Posts Tagged Manga
During the twelfth week of the season: my reflections on why Ping Pong the Animation had an excellent ending and why Ryuugajou Nanana no Maizoukin had an appropriate ending but one that left me unsatisfied, an analysis on the finale of Akuma no Riddle with a focus on Tokaku’s and Haru’s relationship (*Spoilers*), and thoughts on the utilization of the setting and the background art in Mushishi Zoku Shou.
This week: why the self-indulgent nature of anime and manga is mitigated in Inari, Konkon, Koi Iroha, how the art style of KILL la KILL exhibits importance and extravagance, curious about the ending for Chuunibyou Demo Koi ga Shitai! Ren, and why 12 episodes is too short for an anime like Noragami.
12 Days of Anime (2013) – Day 1 – The Final Chapter of Needless, the End to my Favorite Manga and the Tale of my Anime/Manga Revolution
On May 19, 2013, the June issue of Ultra Jump debuted as any normal issue of a mangazine would. However, this particular issue was noticeably different with an announcement following the 113rd chapter of Needless stating that next month’s chapter would be the final one. Without any preparation or any proper warning, the sudden and abrupt ending was only a month away. The announcement began to explain the accelerated pace of the last few chapters and the conclusions of many loose ends, but with so much more remaining and the peculiar developments of late, especially some of the absolutely shocking events in 113, you wondered just how the manga could end with an unfortunate amount of unanswered questions. But one month later, Needless 114 debuted and so ended the serialization of my favorite manga.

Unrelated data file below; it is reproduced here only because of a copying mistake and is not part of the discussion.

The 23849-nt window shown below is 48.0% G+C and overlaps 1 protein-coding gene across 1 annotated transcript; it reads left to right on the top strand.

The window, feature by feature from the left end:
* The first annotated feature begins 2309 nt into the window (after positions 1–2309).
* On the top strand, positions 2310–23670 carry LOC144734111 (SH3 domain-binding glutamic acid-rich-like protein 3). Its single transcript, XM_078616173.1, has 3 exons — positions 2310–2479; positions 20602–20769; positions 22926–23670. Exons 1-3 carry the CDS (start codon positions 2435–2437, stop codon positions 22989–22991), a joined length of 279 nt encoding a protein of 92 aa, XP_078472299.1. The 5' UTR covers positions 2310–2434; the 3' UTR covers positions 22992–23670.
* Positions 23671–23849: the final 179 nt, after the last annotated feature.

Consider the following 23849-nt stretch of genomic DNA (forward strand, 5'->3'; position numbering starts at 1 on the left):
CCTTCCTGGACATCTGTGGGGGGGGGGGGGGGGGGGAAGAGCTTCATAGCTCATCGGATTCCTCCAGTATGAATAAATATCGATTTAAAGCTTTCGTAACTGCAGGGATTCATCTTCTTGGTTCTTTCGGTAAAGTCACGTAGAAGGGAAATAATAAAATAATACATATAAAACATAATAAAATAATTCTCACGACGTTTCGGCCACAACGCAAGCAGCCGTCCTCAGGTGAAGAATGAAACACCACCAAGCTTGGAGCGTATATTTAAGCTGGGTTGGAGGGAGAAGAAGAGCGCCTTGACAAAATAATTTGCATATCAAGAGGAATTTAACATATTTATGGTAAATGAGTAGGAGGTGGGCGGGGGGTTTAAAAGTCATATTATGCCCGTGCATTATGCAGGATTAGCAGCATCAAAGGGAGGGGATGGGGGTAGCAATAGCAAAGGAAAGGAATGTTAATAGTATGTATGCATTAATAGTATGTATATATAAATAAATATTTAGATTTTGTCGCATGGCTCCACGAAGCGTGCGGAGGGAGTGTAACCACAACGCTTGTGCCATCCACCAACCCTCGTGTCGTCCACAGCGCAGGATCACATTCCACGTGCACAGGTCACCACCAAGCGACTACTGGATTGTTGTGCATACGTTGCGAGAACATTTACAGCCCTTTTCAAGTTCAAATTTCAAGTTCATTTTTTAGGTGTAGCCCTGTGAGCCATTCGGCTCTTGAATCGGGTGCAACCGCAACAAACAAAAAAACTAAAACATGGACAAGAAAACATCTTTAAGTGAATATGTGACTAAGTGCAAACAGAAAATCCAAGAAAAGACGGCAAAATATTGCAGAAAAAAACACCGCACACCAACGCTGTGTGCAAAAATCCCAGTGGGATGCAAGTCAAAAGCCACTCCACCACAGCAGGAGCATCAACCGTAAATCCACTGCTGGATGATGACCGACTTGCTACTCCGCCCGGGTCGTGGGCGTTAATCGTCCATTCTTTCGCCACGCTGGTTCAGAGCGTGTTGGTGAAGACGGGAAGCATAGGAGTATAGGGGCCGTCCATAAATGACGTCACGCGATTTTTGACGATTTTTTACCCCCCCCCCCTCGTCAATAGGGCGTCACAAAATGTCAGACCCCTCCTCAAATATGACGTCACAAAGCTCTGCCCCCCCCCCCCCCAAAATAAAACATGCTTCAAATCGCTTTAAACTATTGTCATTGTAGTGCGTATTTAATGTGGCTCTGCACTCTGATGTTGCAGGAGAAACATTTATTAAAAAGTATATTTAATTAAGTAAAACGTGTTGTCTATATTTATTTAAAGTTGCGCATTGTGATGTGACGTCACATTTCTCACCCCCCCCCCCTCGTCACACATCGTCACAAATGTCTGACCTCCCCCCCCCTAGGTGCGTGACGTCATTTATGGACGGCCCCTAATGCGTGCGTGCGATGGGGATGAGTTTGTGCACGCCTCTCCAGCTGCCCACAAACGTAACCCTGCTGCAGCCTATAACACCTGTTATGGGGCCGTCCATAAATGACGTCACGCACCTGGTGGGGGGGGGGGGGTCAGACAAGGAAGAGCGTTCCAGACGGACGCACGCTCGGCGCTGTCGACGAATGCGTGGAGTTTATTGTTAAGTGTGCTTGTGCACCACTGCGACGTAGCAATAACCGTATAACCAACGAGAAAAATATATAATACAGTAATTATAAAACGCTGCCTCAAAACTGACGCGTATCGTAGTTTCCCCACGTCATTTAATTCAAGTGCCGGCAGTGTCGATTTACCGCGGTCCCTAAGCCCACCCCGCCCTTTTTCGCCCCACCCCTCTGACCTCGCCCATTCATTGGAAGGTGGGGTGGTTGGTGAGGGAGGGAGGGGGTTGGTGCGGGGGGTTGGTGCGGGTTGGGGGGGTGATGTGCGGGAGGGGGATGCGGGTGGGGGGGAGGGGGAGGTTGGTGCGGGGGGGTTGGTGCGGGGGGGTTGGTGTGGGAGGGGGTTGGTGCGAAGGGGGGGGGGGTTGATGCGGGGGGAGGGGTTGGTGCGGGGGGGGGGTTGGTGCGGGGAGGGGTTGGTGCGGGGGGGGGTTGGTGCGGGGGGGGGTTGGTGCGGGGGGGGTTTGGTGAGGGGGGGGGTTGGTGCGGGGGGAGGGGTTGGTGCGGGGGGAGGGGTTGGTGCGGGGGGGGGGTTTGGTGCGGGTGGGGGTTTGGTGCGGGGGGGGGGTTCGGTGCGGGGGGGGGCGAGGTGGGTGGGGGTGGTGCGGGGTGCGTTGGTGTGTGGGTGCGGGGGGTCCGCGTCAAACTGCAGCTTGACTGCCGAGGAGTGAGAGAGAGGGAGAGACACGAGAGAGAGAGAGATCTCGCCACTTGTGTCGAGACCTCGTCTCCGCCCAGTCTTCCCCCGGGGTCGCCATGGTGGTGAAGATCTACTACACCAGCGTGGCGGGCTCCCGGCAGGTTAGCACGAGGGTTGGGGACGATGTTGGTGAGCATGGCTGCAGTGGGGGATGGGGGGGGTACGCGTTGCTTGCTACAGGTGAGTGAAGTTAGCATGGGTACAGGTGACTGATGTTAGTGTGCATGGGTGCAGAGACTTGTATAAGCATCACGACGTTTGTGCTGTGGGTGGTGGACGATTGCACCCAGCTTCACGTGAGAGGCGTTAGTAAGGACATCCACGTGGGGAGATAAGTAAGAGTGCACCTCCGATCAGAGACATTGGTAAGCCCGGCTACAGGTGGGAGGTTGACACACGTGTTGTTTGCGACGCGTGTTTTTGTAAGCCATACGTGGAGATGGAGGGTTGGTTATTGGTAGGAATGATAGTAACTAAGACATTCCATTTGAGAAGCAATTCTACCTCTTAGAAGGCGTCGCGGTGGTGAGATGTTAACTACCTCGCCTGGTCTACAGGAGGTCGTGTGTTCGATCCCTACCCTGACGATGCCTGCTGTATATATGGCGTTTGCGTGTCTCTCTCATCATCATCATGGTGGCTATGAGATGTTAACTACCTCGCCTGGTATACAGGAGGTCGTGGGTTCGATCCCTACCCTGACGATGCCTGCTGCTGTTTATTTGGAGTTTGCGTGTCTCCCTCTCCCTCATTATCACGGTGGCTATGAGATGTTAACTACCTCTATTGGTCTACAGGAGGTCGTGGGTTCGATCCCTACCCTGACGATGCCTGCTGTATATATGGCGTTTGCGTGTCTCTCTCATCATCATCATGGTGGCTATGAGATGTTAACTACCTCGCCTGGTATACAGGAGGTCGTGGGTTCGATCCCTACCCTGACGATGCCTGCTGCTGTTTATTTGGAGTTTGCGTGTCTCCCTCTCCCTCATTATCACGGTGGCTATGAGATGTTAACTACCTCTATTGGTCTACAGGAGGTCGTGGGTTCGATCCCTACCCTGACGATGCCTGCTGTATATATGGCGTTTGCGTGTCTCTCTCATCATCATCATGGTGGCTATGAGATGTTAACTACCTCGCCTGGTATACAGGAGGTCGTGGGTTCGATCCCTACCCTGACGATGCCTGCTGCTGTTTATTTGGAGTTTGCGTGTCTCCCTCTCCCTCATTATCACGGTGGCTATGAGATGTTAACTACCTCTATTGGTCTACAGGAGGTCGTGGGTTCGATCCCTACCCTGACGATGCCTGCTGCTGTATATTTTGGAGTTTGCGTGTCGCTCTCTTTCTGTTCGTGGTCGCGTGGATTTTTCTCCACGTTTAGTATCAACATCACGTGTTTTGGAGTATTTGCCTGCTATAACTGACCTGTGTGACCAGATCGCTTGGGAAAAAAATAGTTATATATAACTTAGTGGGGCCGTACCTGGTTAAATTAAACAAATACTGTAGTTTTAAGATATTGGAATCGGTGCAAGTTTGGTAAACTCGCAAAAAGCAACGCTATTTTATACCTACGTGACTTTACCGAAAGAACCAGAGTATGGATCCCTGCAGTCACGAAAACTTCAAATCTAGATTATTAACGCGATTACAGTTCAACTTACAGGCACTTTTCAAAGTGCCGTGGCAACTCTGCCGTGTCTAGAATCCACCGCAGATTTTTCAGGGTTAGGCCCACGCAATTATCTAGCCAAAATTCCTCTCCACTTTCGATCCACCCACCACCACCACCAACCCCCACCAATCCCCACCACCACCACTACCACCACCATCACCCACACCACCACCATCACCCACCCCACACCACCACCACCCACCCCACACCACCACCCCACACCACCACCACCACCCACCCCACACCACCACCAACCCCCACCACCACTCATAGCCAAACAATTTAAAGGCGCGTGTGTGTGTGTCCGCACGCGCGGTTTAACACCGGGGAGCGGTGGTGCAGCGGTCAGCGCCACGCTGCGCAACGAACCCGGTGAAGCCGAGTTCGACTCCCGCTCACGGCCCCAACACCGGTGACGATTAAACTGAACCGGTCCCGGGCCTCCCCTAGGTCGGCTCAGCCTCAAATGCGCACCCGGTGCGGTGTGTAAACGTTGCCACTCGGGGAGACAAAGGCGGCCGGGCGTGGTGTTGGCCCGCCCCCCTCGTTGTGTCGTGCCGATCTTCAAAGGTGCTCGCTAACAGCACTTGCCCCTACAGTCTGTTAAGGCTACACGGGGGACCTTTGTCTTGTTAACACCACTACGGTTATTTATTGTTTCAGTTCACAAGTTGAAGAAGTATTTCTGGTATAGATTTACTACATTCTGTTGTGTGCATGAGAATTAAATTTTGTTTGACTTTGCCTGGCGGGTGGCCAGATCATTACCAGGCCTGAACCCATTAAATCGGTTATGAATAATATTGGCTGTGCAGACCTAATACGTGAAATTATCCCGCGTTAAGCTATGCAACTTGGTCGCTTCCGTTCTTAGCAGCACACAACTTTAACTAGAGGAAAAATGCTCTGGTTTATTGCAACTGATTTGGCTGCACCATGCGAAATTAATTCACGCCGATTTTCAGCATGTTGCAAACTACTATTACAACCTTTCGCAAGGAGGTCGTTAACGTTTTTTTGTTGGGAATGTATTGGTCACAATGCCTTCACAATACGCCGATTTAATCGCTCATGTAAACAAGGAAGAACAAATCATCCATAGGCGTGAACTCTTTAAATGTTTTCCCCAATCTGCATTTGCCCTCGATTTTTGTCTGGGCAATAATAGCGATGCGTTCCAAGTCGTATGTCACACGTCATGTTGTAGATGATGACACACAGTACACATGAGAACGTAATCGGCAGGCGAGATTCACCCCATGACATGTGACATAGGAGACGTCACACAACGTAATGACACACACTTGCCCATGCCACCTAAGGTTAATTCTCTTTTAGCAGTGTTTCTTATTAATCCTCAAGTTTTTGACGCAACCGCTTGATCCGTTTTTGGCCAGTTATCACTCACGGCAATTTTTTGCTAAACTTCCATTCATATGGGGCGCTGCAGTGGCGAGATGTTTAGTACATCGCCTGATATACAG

As with any finale, Needless 114 is and will be met with a variety of emotions and reactions among its fans, especially since the manga is ending quite abruptly after 10 years of serialization. For some, the response might be simple and straightforward, but for many, it will be complicated and conflicting, particularly for those still asking those unanswered questions or wanting just the slightest bit more. For me, being in the latter group, the Needless finale does leave me with mixed emotions. On one hand, the developments in these final chapters answered numerous questions, connected many loose story points together, gave the series a conclusion that truly unified the manga, its concepts and its story, and presented it in a way that’s ready to launch Needless into its continuation, Needless 2. On the other hand, there’s just that lingering sensation of feeling unsatisfied with this culmination, that these final chapters were rushed and that the manga didn’t end the way that it wanted. Or that it deserved.
Earlier this year, the 100th chapter of Needless debuted, a remarkable milestone for any manga, especially for one that is published monthly. Not only did the chapter serve as a landmark for the manga itself, but it corresponded with the crowning achievement of the series protagonist, Cruz Schild, commonly known as Yamada. As Needless has progressed through these past nine years, the story has evolved into one that emphasizes the growth and maturity of its central, most-dynamic character. It has literally become the story of a boy becoming a man (while dressed as a girl), and the events and adventures over the entire manga easily demonstrate the greatest exhibition of character development that I have ever witnessed in my limited history of anime/manga and is a viable candidate for the greatest of all-time.
This week: Magi and Robotics;Notes are here again, how the rural setting of Shin Sekai Yori plays a necessary role in the anime, a disagreement on perspectives in Little Busters!, approaching an abrupt end to a story in Medaka Box Abnormal, and the talents of an effective writer in Psycho-Pass.